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celebrity news

Irvin Kershner, director of The Empire Strikes Back, passes away

Posted by Patrick Sauriol on Monday, November 29, 2010

When he was hired to direct the sequel to Star Wars, no one in fandom knew the name Irvin Kershner. By the time Episode V: The Empire Strikes Back had rolled out in theaters in the summer of 1980, director Irvin Kershner had been assured of his slice of immortality.

Widely regarded by film critics and the general Star Wars fanbase to be a superior sequel to an already great first movie, The Empire Strikes Back took the characters that George Lucas had created and gave them maturity, inner complexity and raised the personal stakes that they were fighting for. Without Empire the final Star Wars film in the original trilogy, Return of the Jedi, and even the following prequel trilogy, would have turned out differently.

Born in 1923, Kershner began his directing career by working in television in the 1950s. He began to build up a positive reputation as a solid feature film director throughout the 1960s with moderate dramatic comedies like Loving, The Film-Flam Man and the Barbra Streisand picture Up the Sandbox, but his career seemed to go up a bump with the 1978 supernatural drama Eyes of Laura Mars. After the stunning success of Star Wars, Kershner's agent received the directing offer for his client for the sequel. Instead of immediately leaping to do it, Kershner at first turned down the movie (even though he knew of Lucas and was one of his teachers while The Flannelled One went to film school.) Eventually, and after the second offer, Kershner signed aboard.

There's a personal story told to me by someone privy to the events of making The Empire Strikes Back. According to the person, whose identity I'm going to keep a secret, Lucas was far too busy to make The Empire Strikes Back because he was building the Lucasfilm empire, flying around the world to oversee the incredible licensing deals that were being struck. Kershner and his team were largely left to their own devices making Empire, and when Lucas returned back to watch the first rough cut of the film, the story goes that the creator of the Star Wars universe hated what Irvin Kershner had made. Kershner stuck to his guns and fought for the picture's darker story but at the cost of crippling his relationship with Lucas.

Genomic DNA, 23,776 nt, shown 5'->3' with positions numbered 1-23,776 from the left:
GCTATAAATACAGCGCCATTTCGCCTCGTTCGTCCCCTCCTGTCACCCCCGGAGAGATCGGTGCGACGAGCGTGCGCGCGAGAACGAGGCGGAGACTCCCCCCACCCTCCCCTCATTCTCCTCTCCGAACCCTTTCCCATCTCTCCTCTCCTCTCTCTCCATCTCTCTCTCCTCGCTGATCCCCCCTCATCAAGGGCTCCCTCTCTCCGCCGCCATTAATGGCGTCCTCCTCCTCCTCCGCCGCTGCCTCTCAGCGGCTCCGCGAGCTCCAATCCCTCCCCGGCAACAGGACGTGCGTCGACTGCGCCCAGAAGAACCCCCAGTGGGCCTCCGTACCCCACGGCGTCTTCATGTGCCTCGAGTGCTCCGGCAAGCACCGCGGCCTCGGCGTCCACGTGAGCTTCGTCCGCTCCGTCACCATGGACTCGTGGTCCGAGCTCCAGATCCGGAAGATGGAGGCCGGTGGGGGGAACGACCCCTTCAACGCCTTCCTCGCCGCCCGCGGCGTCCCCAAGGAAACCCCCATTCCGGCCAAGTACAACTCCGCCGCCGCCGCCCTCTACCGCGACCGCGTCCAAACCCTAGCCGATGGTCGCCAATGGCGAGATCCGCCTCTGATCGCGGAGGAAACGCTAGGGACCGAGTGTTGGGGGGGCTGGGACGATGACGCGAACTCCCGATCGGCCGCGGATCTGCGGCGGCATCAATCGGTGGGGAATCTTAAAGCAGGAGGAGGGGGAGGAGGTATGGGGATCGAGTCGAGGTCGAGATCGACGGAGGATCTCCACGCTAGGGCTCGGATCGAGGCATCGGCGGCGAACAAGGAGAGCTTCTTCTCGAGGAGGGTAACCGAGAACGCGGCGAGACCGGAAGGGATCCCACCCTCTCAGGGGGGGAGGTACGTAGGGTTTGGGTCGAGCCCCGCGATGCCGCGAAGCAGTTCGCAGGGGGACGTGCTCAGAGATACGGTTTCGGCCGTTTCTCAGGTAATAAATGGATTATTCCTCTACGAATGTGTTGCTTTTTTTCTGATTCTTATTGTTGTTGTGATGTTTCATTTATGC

(To be fair, in an October 2010 Vanity Fair interview with Kershner about the creation of The Empire Strikes Back, he relates a kinder, gentler recollection of working with George Lucas. "George was the best producer I ever worked with," Kershner states. "He left me alone and only came to England a few times.")

Here's something that Kershner once said when interviewed about his contribution to Lucas' film saga: "I think [The Empire Strikes Back] went beyond Star Wars. You had some humor, you got to know the characters a little better. I saw it as the second movement in an opera. That's why I wanted some of the things slower. And it ends in a way that you can't wait to see or to hear the vivace, the allegretto. I didn't have a climax at the end. I had an emotional climax."

Tell me, how many other makers of science fiction films would even dare compare one of their pictures to the grace and sophistication of an opera?

After Empire, Kershner went on to make several other high profile sequels but none attained the critical or commercial success of his Star Wars chapter. He directed Sean Connery in what's likely to be that actor's final portrayal as James Bond, the stand-alone 007 adventure Never Say Never Again, and he also brought us RoboCop 2. The only other directing job Kershner had after RoboCop 2 was an episode of SeaQuest DSV in 1993.

News of Kershner's death broke earlier today from a report issued by his granddaughter. Kershner passed away in Los Angeles, the city of movies. He was 87 years old.

Posts: 213
Posted: 6 years 47 weeks ago

Damn.  Thank you, Mr. Kershner, for making the finest film of the Star Wars saga.

My friend and I camped out all night in front of the Highland Theater to see this movie.  We were 11 years old.  The world has changed, but that remains my favorite movie memory.

Posts: 7587
Posted: 6 years 47 weeks ago

Too bad he wasn't able to do with Robocop what he was able to do with Star Wars.

Faster and faster, a nightmare we ride. Who'll take the reins when the miracle dies? Faster and faster till everything dies. Killing is our way of keeping alive. - Virgin Steele, Blood and Gasoline